Magazine article New Internationalist

Sweeping the Streets

Magazine article New Internationalist

Sweeping the Streets

Article excerpt

Ahead of next year's FIFA World Cup in South Africa, Cape Town has begun an operation to clearthe streets of the homeless, the visibly poor and informal street vendors.

In early September, the city's law enforcement officers and a private security company swooped on roadside street vendors, confiscating flags, rugby sweaters and mobile phone chargers.

A group of 600 people who had been camping alongside an inner-city railway line have also felt the flipside of World Cup fever. In June, the police gave them just seven days' notice to leave their makeshift homes and move to a 'transit zone' on the outer limits of the city.

'The police came and gave us numbers of our new houses. They said the houses would be nice and cosy, with electricity, and better than staying next to the railway line,' explains Ayesha Arendse.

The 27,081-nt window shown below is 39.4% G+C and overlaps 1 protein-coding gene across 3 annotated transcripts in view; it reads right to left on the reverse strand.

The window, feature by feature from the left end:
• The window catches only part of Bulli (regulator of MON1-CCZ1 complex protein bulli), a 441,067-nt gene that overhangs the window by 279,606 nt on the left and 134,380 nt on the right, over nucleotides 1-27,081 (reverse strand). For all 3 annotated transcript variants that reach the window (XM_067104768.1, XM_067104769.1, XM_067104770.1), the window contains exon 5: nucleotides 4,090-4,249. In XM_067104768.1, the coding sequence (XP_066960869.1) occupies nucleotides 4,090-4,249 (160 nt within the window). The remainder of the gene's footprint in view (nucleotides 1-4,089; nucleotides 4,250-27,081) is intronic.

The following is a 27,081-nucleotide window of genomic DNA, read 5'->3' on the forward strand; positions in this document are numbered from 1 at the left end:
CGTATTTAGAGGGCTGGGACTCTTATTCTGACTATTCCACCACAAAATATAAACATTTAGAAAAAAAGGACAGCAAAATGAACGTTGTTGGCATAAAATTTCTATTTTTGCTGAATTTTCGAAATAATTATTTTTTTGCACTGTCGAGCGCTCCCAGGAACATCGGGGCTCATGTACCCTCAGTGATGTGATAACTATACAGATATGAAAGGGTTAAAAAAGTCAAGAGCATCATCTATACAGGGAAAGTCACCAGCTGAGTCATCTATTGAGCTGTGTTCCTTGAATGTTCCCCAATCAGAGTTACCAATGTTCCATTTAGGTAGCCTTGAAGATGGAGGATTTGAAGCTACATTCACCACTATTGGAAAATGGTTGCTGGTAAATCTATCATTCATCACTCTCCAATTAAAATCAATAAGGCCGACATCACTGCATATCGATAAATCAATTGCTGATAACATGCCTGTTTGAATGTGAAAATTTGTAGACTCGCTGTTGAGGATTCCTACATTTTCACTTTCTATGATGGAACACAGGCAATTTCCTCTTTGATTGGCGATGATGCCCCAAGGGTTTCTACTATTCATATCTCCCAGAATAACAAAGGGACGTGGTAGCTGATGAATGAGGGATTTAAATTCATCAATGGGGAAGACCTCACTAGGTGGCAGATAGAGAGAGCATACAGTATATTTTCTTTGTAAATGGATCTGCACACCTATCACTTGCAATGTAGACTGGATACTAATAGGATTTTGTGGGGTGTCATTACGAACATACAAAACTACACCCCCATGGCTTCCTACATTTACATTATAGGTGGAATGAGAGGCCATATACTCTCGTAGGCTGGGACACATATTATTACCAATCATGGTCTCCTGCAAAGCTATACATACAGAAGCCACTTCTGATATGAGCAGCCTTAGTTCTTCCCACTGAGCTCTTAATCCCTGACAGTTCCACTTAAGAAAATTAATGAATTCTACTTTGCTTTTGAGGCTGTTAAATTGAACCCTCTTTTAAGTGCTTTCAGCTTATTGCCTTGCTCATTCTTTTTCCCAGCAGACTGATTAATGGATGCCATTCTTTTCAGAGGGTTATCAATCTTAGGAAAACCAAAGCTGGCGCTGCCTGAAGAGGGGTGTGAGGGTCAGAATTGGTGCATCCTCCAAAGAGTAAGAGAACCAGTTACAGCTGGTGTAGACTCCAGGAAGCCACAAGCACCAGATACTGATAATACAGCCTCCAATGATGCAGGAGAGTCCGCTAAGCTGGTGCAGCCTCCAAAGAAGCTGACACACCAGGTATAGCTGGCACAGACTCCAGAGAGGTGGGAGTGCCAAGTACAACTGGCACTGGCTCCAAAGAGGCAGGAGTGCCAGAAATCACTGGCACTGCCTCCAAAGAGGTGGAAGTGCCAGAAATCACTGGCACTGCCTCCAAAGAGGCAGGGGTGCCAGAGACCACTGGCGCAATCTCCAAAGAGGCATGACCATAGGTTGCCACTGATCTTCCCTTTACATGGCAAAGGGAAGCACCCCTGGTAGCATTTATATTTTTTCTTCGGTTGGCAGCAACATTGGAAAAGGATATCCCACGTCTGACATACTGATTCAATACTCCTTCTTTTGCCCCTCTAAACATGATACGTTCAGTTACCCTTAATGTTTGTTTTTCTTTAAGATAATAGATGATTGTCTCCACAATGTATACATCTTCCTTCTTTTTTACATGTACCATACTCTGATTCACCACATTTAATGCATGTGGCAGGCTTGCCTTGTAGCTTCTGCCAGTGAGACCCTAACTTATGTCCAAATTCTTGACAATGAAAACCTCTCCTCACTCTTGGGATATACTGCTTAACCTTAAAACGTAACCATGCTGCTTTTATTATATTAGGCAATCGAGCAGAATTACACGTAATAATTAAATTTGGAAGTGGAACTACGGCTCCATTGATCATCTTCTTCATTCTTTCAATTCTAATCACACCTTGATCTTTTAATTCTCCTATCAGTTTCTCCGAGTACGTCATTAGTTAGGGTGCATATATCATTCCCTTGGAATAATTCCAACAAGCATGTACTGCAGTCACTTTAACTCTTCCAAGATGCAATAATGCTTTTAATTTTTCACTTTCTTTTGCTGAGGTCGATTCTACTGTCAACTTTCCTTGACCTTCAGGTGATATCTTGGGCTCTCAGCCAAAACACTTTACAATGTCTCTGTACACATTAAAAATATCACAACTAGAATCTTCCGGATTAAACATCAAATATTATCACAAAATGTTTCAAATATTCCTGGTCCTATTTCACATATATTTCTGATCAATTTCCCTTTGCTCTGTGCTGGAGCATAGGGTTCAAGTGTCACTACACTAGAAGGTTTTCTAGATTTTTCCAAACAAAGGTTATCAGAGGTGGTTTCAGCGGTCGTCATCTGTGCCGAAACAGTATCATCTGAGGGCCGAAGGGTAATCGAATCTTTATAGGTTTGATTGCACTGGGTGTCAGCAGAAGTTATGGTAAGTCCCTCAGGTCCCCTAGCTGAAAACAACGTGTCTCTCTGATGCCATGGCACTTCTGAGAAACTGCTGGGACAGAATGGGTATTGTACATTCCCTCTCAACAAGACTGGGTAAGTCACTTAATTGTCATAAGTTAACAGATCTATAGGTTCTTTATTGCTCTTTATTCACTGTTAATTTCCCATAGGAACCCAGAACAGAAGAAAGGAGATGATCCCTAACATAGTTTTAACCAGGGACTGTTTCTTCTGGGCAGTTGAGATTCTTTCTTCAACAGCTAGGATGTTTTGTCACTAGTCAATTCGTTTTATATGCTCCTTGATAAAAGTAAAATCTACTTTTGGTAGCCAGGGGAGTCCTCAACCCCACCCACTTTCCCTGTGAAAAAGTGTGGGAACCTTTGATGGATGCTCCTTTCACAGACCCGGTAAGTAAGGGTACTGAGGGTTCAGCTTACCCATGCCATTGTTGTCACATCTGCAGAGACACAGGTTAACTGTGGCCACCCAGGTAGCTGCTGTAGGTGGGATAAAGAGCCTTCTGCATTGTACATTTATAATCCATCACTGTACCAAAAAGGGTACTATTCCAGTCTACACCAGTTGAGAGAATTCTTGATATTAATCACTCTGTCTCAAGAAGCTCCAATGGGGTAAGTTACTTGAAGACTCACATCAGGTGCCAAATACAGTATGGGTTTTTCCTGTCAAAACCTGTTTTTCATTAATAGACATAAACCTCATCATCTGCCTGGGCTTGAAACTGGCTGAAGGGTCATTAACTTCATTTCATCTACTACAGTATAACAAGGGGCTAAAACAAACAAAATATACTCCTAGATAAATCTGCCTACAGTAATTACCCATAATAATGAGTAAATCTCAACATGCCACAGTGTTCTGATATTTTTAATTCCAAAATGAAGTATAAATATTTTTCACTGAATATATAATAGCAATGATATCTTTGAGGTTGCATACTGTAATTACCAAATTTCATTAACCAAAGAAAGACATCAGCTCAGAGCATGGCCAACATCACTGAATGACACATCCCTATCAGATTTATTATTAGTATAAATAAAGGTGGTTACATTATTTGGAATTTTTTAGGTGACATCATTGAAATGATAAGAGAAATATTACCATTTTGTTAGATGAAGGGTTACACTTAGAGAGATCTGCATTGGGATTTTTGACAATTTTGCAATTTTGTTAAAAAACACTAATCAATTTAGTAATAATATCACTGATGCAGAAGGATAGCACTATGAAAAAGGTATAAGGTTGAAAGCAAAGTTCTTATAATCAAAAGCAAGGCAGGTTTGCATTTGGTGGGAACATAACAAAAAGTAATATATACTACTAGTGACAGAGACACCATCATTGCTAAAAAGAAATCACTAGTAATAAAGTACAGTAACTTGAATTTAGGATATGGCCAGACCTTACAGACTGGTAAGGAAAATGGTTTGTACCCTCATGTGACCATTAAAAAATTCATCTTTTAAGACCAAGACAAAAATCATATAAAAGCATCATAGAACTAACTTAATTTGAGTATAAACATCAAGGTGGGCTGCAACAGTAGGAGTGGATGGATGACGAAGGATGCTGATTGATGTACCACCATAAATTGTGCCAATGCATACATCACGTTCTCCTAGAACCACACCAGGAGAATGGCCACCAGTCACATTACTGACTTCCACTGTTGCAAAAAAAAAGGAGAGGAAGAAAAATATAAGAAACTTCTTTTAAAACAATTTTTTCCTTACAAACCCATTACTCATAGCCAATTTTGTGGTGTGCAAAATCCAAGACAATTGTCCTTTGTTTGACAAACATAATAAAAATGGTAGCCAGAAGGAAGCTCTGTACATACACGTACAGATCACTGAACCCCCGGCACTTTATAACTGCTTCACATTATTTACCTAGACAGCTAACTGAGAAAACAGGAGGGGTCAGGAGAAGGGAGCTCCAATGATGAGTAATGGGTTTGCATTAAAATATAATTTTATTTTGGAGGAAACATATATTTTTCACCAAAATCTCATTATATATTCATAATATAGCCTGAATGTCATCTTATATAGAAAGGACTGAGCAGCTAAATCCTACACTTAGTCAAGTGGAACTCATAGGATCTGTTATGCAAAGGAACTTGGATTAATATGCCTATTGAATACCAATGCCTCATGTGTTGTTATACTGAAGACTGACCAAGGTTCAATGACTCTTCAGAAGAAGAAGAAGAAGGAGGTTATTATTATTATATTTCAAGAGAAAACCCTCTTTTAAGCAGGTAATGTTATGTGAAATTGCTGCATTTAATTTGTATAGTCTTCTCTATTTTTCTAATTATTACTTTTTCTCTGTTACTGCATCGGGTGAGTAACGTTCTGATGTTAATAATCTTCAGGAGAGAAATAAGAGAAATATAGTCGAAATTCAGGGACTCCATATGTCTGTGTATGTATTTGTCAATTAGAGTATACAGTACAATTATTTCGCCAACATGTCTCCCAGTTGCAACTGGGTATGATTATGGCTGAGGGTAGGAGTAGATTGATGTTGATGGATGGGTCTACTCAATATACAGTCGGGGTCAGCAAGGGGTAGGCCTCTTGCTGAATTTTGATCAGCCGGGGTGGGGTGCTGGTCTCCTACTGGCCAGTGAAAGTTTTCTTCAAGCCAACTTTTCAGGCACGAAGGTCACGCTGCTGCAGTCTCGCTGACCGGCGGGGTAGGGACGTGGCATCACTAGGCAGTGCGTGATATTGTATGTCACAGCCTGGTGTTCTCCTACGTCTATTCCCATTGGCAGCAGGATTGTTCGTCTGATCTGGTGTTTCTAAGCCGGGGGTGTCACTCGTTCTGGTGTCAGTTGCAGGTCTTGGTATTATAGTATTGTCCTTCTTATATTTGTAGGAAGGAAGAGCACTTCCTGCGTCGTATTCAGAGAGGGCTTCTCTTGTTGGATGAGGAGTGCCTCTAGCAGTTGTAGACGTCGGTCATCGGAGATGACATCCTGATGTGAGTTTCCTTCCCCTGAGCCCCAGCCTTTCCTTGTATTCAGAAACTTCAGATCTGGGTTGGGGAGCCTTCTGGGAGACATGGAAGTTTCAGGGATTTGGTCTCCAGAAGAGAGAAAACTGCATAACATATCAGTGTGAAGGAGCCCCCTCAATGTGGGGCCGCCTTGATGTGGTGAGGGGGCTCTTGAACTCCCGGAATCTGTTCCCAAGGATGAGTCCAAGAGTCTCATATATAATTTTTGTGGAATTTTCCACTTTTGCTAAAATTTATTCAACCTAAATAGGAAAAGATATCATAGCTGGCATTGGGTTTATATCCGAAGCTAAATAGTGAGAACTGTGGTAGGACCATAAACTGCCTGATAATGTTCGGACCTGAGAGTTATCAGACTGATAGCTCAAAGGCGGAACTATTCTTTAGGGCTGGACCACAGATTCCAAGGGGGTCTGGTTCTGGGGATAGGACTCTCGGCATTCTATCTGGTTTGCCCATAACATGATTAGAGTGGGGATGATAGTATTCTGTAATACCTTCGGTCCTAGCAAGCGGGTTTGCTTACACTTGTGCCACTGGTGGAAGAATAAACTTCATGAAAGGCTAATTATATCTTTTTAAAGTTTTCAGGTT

The next thing she knew, she and her belongings had been dropped off in the Symphony Way 'Temporary Relocation Area' in the impoverished and crime-ridden community of Delft, over 30 kilometres from the city centre.

'They forced us to come and we don't like it here because there are no jobs or electricity. We have to walk deep inside the bush nearby to collect wood for cooking. We don't like that at all because we have found dead bodies there,' she continues.

Nazley Petersen was forced to leave the inner city bridge under which she had made a home to live in a city-built one-roomed corrugated iron shack.

'They promised us electricity but there is none. They told us we will get houses after a few years, but I don't believe them. I lived so nicely under the bridge. By the afternoon I would already have collected enough money from begging to feed my family that night. …

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